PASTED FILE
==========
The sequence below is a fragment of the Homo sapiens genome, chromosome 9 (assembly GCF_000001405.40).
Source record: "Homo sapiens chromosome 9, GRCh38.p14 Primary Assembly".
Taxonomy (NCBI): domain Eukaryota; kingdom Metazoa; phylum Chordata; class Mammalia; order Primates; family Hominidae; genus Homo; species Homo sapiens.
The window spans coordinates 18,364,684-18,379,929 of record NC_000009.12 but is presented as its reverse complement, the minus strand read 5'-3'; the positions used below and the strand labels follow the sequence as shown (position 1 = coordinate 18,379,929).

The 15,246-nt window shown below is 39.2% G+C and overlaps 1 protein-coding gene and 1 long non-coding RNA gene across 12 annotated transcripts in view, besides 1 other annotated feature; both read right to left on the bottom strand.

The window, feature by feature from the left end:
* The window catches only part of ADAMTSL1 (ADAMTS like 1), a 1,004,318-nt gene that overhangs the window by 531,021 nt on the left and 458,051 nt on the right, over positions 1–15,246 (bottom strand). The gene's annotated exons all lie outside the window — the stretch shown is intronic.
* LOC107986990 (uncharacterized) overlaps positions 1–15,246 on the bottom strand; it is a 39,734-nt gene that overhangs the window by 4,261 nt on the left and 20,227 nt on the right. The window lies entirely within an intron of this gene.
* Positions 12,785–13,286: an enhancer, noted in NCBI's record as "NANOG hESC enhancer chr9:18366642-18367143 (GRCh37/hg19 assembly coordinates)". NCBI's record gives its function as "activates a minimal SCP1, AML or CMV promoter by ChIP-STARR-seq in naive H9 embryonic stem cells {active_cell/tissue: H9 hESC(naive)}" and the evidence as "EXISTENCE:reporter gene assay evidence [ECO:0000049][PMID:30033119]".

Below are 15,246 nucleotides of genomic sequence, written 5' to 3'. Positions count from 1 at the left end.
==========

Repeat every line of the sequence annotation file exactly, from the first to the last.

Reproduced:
The sequence below is a fragment of the Homo sapiens genome, chromosome 9 (assembly GCF_000001405.40).
Source record: "Homo sapiens chromosome 9, GRCh38.p14 Primary Assembly".
Taxonomy (NCBI): domain Eukaryota; kingdom Metazoa; phylum Chordata; class Mammalia; order Primates; family Hominidae; genus Homo; species Homo sapiens.
The window spans coordinates 18,364,684-18,379,929 of record NC_000009.12 but is presented as its reverse complement, the minus strand read 5'-3'; the positions used below and the strand labels follow the sequence as shown (position 1 = coordinate 18,379,929).

The 15,246-nt window shown below is 39.2% G+C and overlaps 1 protein-coding gene and 1 long non-coding RNA gene across 12 annotated transcripts in view, besides 1 other annotated feature; both read right to left on the bottom strand.

The window, feature by feature from the left end:
* The window catches only part of ADAMTSL1 (ADAMTS like 1), a 1,004,318-nt gene that overhangs the window by 531,021 nt on the left and 458,051 nt on the right, over positions 1–15,246 (bottom strand). The gene's annotated exons all lie outside the window — the stretch shown is intronic.
* LOC107986990 (uncharacterized) overlaps positions 1–15,246 on the bottom strand; it is a 39,734-nt gene that overhangs the window by 4,261 nt on the left and 20,227 nt on the right. The window lies entirely within an intron of this gene.
* Positions 12,785–13,286: an enhancer, noted in NCBI's record as "NANOG hESC enhancer chr9:18366642-18367143 (GRCh37/hg19 assembly coordinates)". NCBI's record gives its function as "activates a minimal SCP1, AML or CMV promoter by ChIP-STARR-seq in naive H9 embryonic stem cells {active_cell/tissue: H9 hESC(naive)}" and the evidence as "EXISTENCE:reporter gene assay evidence [ECO:0000049][PMID:30033119]".

Below are 15,246 nucleotides of genomic sequence, written 5' to 3'. Positions count from 1 at the left end.